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System and method for providing a mesh network using a plurality of wireless access points (waps)

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System and method for providing a mesh network using a plurality of wireless access points (waps)


A first access point located in a first cell may be coupled to a second access point located in a second cell. Service may be initially provided to an access device by the first access point cell. The access device may subsequently be serviced by a second access point whenever a signal for the access device falls below a specified threshold level. The second cell may be a neighboring cell, which may be located adjacent to the first cell. A first signal may be transmitted from a first beamforming antenna coupled to the first access point, to the second access point via an uplink channel. Similarly, a second signal may be transmitted from a second beamforming antenna coupled to the second access point, to the first access point via a downlink channel. The uplink and downlink channels may be a backhaul channel.
Related Terms: Wireless Access Point Access Point Uplink Antenna Backhaul Beamforming Downlink Wireless Mesh Network

Browse recent Broadcom Corporation patents - Irvine, CA, US
USPTO Applicaton #: #20130329676 - Class: 370329 (USPTO) - 12/12/13 - Class 370 
Multiplex Communications > Communication Over Free Space >Having A Plurality Of Contiguous Regions Served By Respective Fixed Stations >Channel Assignment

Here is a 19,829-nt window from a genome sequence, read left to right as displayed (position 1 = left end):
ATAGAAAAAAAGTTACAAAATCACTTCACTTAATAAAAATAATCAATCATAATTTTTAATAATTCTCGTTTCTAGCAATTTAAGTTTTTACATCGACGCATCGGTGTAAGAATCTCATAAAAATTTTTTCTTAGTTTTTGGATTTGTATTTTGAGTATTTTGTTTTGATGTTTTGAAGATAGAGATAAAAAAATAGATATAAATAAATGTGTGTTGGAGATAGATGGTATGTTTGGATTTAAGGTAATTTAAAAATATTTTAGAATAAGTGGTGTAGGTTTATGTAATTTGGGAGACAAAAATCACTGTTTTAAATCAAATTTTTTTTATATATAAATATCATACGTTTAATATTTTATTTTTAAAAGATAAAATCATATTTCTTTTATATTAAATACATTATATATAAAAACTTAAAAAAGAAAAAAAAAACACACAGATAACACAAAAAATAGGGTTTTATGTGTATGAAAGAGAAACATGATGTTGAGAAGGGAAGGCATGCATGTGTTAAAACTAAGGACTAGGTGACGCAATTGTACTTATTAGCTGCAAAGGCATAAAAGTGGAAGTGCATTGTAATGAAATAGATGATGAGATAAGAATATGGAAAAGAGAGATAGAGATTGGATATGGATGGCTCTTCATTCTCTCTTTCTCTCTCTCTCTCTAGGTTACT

Inventors: Jeyhan Karaoguz, Nambirajan Seshadri

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The Patent Description & Claims data below is from USPTO Patent Application 20130329676, System and method for providing a mesh network using a plurality of wireless access points (waps).

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CROSS-REFERENCE TO RELATED APPLICATIONS

/INCORPORATION BY REFERENCE

This application is a continuation of U.S. application Ser. No. 10/606,565 filed Jun. 26, 2003, which in turn makes reference to, claims priority to, and claims the benefit of U.S. Provisional Patent Application Ser. No. 60/433,094 entitled “Method and System for Providing Bandwidth Allocation and Sharing in a Hybrid Wired/Wireless Network” filed on Dec. 13, 2002; and U.S. Provisional Application Ser. No. 60/435,984 entitled “Communication System and Method in a Wireless Local Area Network” filed on Dec. 20, 2002.

The above stated applications are filed concurrently herewith, and are all incorporated herein by reference in their entirety.

FIELD OF THE INVENTION

Embodiments of the present application relate generally to hybrid wired/wireless networking, and more particularly to a method and system for providing a mesh network using a plurality of wireless access points.

BACKGROUND OF THE INVENTION

The Open Systems Interconnection (OSI) model promulgated by the International standards organization (ISO) was developed to establish standardization for linking heterogeneous computer and communication systems. The OSI model describes the flow of information from a software application of a first computer system to a software application of a second computer system through a network medium. FIG. 1a is a block diagram 100 of the OSI model. Referring to FIG. 1a, the OSI model has seven distinct functional layers including layer 7, an application layer 114; layer 6, a presentation layer 112; layer 5, a session layer 110; layer 4, a transport layer 108, layer 3, a network layer 106; layer 2: a data link layer 104; and layer 1, a physical layer 102. The physical layer 102 may further include a physical layer convergence procedure (PLOP) sublayer 102b and a physical media dependent sublayer 102a. The data link layer 104 may also include a Medium access control (MAC) layer 104a.